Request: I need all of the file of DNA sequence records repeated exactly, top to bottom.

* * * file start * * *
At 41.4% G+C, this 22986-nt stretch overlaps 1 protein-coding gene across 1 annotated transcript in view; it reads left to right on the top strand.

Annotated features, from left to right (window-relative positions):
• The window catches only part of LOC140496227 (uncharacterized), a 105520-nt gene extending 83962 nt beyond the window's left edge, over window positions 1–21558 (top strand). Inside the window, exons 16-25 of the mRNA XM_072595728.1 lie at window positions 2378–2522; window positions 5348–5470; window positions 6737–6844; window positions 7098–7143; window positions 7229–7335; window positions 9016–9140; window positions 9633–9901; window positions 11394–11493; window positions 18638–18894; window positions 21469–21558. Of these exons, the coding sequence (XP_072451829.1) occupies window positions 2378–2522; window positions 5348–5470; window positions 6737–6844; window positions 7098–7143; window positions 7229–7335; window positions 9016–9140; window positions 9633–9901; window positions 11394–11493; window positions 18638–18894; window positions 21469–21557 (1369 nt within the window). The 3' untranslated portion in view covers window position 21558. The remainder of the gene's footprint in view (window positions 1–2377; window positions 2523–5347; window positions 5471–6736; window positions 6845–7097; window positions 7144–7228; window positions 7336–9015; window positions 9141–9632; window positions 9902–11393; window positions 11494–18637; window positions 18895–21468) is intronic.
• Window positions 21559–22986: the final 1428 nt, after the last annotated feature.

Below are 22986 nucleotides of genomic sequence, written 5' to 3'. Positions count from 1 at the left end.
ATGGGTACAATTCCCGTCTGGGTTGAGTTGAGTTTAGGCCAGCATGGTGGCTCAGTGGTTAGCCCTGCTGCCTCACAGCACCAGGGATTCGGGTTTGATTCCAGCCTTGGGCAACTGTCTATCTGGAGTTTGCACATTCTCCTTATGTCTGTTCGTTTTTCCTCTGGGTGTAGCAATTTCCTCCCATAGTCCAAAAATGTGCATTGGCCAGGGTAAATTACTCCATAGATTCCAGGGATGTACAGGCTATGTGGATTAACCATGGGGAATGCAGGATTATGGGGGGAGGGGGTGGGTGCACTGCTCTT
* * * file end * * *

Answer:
At 41.4% G+C, this 22986-nt stretch overlaps 1 protein-coding gene across 1 annotated transcript in view; it reads left to right on the top strand.

Annotated features, from left to right (window-relative positions):
• The window catches only part of LOC140496227 (uncharacterized), a 105520-nt gene extending 83962 nt beyond the window's left edge, over window positions 1–21558 (top strand). Inside the window, exons 16-25 of the mRNA XM_072595728.1 lie at window positions 2378–2522; window positions 5348–5470; window positions 6737–6844; window positions 7098–7143; window positions 7229–7335; window positions 9016–9140; window positions 9633–9901; window positions 11394–11493; window positions 18638–18894; window positions 21469–21558. Of these exons, the coding sequence (XP_072451829.1) occupies window positions 2378–2522; window positions 5348–5470; window positions 6737–6844; window positions 7098–7143; window positions 7229–7335; window positions 9016–9140; window positions 9633–9901; window positions 11394–11493; window positions 18638–18894; window positions 21469–21557 (1369 nt within the window). The 3' untranslated portion in view covers window position 21558. The remainder of the gene's footprint in view (window positions 1–2377; window positions 2523–5347; window positions 5471–6736; window positions 6845–7097; window positions 7144–7228; window positions 7336–9015; window positions 9141–9632; window positions 9902–11393; window positions 11494–18637; window positions 18895–21468) is intronic.
• Window positions 21559–22986: the final 1428 nt, after the last annotated feature.

Below are 22986 nucleotides of genomic sequence, written 5' to 3'. Positions count from 1 at the left end.
ATGGGTACAATTCCCGTCTGGGTTGAGTTGAGTTTAGGCCAGCATGGTGGCTCAGTGGTTAGCCCTGCTGCCTCACAGCACCAGGGATTCGGGTTTGATTCCAGCCTTGGGCAACTGTCTATCTGGAGTTTGCACATTCTCCTTATGTCTGTTCGTTTTTCCTCTGGGTGTAGCAATTTCCTCCCATAGTCCAAAAATGTGCATTGGCCAGGGTAAATTACTCCATAGATTCCAGGGATGTACAGGCTATGTGGATTAACCATGGGGAATGCAGGATTATGGGGGGAGGGGGTGGGTGCACTGCTCTT